There’s A Game On The App Store That The Police Should Really Look Into


It was supposed to be a game. Like Sara Is Missing. I played that one with my boyfriend, on his Android, back in fall.

When the app loaded, a fake cell phone screen popped up, filled with photographs and text messages and emails. You were supposed to pretend like you found a random cellphone on the ground, Sara’s cellphone, and had to figure out what happened to her. Had to look through her photos and text her friends for clues about her kidnapping. It was interactive. Immersive. Pretty damn entertaining.

By the end of the game, the beautiful Asian actress that played Sara either died. Or she didn’t. Depending on your choices.

Last month, when I found another app called Amy Is Dying, I thought it was from the same company. That it was just the iPhone version. That I would be bargaining with the life of a fictional character. An actress.

The woman in this game was white. In her late twenties. Red hair. Bright green eyes and ghost-white teeth. When I first opened the app, I remember thinking that they should’ve gotten someone more realistic.

The game officially begun after I agreed to let the app track my location (at first I declined, but the game wouldn’t let me play until I gave in and agreed). Once I did, the fake phone screen lit up with notifications, all from the same person. The name read ‘unknown,’ but I knew it was her kidnapper. I could tell by the photographs they sent – of the pretty white girl tied to a table with a towel stuffed in between her swollen lips.

The game let me choose between several responses, just like the last game, the harmless game. I had the option of texting back: (1) What are you doing to her!? (2) Who the hell is this? (3) Send me another pic.

I didn’t think twice about choosing the last option. It was more fun to play as an asshole. Besides, I was planning on playing though a second time, and that time I could play the nice guy. It was a game. I could restart if I wanted. It was supposed to be a fucking game.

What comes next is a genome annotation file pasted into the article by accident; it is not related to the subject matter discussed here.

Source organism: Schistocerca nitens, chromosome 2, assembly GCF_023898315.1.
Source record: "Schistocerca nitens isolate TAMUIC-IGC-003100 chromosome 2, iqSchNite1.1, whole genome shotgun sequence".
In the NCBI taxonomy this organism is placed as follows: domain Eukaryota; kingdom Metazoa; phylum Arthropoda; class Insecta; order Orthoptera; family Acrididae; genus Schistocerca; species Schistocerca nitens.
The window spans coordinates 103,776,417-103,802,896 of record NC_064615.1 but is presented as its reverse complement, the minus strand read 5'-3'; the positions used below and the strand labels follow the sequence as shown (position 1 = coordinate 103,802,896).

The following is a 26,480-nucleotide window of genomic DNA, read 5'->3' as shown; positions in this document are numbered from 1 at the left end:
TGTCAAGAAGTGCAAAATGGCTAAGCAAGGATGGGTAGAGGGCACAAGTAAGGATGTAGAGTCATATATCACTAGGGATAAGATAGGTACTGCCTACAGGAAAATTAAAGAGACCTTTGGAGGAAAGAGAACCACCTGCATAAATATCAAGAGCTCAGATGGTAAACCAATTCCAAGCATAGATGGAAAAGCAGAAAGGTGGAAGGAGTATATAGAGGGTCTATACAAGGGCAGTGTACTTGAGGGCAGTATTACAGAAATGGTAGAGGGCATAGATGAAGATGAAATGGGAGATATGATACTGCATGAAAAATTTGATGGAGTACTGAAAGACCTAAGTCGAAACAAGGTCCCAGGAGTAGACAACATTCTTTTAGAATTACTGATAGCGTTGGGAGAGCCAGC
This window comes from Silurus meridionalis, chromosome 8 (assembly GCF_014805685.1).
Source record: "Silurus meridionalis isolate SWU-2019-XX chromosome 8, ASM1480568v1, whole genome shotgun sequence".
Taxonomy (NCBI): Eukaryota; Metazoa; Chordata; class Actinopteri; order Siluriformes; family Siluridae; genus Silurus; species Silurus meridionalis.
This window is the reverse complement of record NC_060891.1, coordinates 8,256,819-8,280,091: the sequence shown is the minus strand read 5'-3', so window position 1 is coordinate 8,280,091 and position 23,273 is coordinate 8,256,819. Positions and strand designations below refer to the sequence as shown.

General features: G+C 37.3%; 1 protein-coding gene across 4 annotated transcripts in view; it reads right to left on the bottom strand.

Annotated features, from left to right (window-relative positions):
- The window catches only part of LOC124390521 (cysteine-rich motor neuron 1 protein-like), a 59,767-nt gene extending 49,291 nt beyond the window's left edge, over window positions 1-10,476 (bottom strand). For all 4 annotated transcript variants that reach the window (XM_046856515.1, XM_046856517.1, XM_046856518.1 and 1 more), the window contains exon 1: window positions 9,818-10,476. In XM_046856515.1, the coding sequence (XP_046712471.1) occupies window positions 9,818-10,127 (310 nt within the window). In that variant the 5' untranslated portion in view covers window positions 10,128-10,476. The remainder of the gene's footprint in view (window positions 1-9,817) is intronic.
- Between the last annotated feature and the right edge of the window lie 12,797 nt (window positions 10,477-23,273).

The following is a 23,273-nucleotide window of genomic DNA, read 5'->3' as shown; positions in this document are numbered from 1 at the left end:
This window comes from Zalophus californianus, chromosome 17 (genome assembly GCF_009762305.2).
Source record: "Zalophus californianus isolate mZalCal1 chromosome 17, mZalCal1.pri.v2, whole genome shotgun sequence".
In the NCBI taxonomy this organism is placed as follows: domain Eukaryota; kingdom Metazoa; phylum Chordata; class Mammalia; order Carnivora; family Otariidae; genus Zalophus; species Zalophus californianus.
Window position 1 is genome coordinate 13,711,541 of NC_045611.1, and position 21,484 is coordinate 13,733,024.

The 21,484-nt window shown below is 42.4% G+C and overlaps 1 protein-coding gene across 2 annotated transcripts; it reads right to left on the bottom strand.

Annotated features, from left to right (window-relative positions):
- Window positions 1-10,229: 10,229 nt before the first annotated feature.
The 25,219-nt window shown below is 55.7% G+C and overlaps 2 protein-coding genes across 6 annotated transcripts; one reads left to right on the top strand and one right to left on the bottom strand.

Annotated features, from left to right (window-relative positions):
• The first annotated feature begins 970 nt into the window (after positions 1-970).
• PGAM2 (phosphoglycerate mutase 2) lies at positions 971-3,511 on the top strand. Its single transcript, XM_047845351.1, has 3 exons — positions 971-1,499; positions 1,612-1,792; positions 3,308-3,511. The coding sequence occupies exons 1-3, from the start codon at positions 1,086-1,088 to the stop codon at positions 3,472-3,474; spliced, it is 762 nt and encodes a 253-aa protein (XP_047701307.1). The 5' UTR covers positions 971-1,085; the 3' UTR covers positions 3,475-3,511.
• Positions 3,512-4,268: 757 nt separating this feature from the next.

Another picture came through the phone. This time, it was a close-up on her face. Her eyes were as puffy as her lips. Half of her face was bruised, some spots yellow and some purple. They must’ve had a damn good make-up artist. I made a few crappy films back in college and our fake blood and bruises looked nothing like that. Must not have been an indie game.

“What do you want me to do to her next?” the kidnapper sent, along with another picture. This one showed a metal table covered in knives, some big, some small, some rusted and bent.

Options: (1) Leave her alone, you psycho! (2) Shove one of those knives down your own fucking throat. (3) Slice her ear off.

Again, I chose the asshole option. The interesting option. And I waited – so long I wondered if the game froze – until finally a video came through.

The woman’s whimpering rose to muffled screaming as a gloved hand reached out with the rusted knife. Pushed back her pretty hair, damp at the roots with blood. That hand dug into her ear, slicing off a chunk, taking a golden hoop and an industrial bar along with it. She was still squealing as the hand picked up the skin and flipped it back and forth in front of the phone camera, like he was a magician showing off a card.

Maybe I should have been disgusted. Immediately deleted the app. But NCIS and The Walking Dead and Criminal Minds had desensitized me. And it was a game. Smoke and mirrors. If anything, I wanted to watch it again.

I sound like an idiot now, but I was impressed by how realistic it looked. Some movies had worse special effects. I wondered how big the publisher’s budget was. I was tempted to look back at the app page to check which company had created it, but I told myself I’d do it later. Once the game was over.

Over the course of the next hour (God, I can’t believe it was that long), I kept choosing the asshole option. I made the gloved man rip off half of her fingernails. Slice her face. Splash her stomach with battery acid. There was a part where I could’ve had the kidnapper rip off her dress, but it was the only time I picked the ‘good guy’ option. I didn’t want to see that. Not even with a prerecorded actress.

When I reached the last question, it asked me how he should kill her. Options: (1) Don’t you dare. I’m going to get you arrested, you sick fuck. (2) Make it fast and painless. Please. (3) Shove a knife into her heart and twist.

That’s how she died. The knife dug into her chest, dull and rusted, but apparently still sharp enough to get the job done. The blood was everywhere. On her clothes. On her skin. In her hair. Everywhere.

I didn’t even hear the lock being picked, the door being pushed open, because I was paying attention to the screen. The last thing it said, instead of GAME OVER, was WHAT IF I TOLD YOU THIS WAS ALL REAL?

I was considering what that could mean when the towel clamped over my mouth. Must’ve been soaked in chloroform. The only other thing I saw before passing out was a pair of gloved hands, a little smaller than the pair in the videos, but with the same logo on the back.

I don’t know who did it. But I do know that the next time someone opens the app, the next time someone plays the game, they won’t see a beautiful girl with red hair and green eyes.

They’ll see me. Thought Catalog Logo Mark

Holly is the author of Severe(d): A Creepy Poetry Collection.

Keep up with Holly on Instagram, Twitter and Amazon

More From Thought Catalog